Chris Voss: One-on-One with Paula FarisPublished August 13, 2019
TOPICS IN THIS ARTICLELeading Others
The following are notes from Chris Voss: One-on-One with Paula Faris at #GLS19. Use them to help you apply the content you learned at the Summit.
Paula Faris: What do I have to learn from a hostage negotiator?
Chris Voss: Anytime, the words I want or I need are in your head, you’re in a negotiation. The most dangerous negotiation are the ones you don’t know you’re in. And all of us are probably in five to seven negotiations each day.
- If the words “I want” or “I need” are coming out of your mouth
- I want directions
- I need five more minutes
- I need you to collaborate
- The commodity that’s in all negotiations is time and it’s a commodity that we all have
Faris: Is this a skill anyone can learn or are some people better at it than others?
Voss: It’s absolutely learnable. As soon as you start putting in your time, and if you enjoy it, then you don’t notice you’re putting in your time. But absolutely, we all have the capacity to be really good at it.
Faris: What should our mindset be when we’re entering a negotiation?
Voss: Turn the negotiation into a collaboration-connect. You’d be shocked at how far you will get when you connect with people. If the other side feels you’ve connected with them, they’re going to look at you and say, “That’s right,” and feel more connected to you.
Faris: Why is tactical empathy important in negotiation?
Voss: Don’t confuse empathy with sympathy and compassion. Empathy is not compassion; it’s a compassionate thing to do and a step towards compassion, but it is not compassion. Empathy is completely understanding where someone is coming from and being able to articulate it, especially the parts you might not like. Those are the critical issues. If you find you intimidate someone, you should say, “I probably intimidate you.” That’s going to demonstrate understanding on your part.
Faris: Give me an example of how you would use tactical empathy in a negotiation.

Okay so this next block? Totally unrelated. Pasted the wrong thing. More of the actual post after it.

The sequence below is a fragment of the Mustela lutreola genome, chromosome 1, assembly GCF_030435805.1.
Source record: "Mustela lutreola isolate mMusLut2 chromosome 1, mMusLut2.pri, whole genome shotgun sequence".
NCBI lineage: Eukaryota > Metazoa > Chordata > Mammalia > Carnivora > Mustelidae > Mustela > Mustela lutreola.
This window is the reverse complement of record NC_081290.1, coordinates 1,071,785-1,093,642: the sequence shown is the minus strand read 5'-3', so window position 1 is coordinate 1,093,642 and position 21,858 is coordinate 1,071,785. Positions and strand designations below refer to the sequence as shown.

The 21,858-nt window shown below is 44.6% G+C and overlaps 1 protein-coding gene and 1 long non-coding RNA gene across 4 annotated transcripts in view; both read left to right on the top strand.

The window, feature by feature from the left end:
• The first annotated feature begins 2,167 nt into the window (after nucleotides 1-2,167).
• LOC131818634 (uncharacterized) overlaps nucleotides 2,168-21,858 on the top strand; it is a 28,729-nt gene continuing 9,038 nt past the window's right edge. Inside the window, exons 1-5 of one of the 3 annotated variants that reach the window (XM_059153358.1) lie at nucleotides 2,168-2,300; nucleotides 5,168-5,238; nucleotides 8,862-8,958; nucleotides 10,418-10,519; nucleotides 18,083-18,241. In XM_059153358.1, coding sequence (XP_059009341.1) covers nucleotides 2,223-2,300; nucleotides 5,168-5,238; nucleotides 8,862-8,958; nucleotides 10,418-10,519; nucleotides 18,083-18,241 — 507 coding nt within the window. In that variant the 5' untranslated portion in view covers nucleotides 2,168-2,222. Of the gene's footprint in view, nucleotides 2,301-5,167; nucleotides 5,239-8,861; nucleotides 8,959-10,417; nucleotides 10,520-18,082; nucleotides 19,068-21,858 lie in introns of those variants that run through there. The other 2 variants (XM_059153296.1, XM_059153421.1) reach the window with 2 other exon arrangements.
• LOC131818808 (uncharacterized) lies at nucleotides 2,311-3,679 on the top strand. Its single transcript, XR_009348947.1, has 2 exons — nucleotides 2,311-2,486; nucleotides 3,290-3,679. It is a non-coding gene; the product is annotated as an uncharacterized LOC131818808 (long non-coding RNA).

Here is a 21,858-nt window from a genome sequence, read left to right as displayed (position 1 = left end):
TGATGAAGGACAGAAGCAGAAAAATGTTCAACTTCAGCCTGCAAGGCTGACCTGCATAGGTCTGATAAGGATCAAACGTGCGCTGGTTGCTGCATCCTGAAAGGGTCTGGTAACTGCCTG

Voss: At the beginning of a negotiation, call out the elephant in the room and don’t deny it being there. As soon as you do that, it’s not that bad.
Faris: What are other tactics?
Voss: Mirroring. Repeat the last couple of words the person said. It lets them know they were heard, but say this with an upward inflection so they know it wasn’t quite enough, so they can further expand. You want them to hear all that, and then they expound and talk more.
Faris: Why should we not say, “I understand?”
Voss: This shows we want someone to stop talking. You want to get to the “why” not the “what” they’re asking for. The word “why” makes people feel defensive. Switch it to “what,” and they’re more likely to answer.
Faris: What is the difference of an open-ended versus a close-ended question?
Voss: Focus on “what” and “how.” People love telling us how to do stuff. It triggers more in-depth thinking so we can shape the other person’s thinking.
Faris: What happens when you feel like the negotiation is slipping away?
Voss: Call it out. “It doesn’t feel like I’ve earned your trust.” This encourages someone to share what the problem is. If you ask what the problem is or why there is an issue, the other person will feel accused.
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About the Author
Chris Voss founded The Black Swan Group, a firm that provides training and advises Fortune 500 companies through complex negotiations. A 24-year veteran of the FBI, he was the lead international kidnapping negotiator and was trained not only by the FBI, but by Scotland Yard and Harvard Law School. In his book, Never Split the Difference: Negotiating As If Your Life Depended On It, Voss breaks down these strategies so that anyone can use them in the workplace, in business or at home.
Years at GLS 2019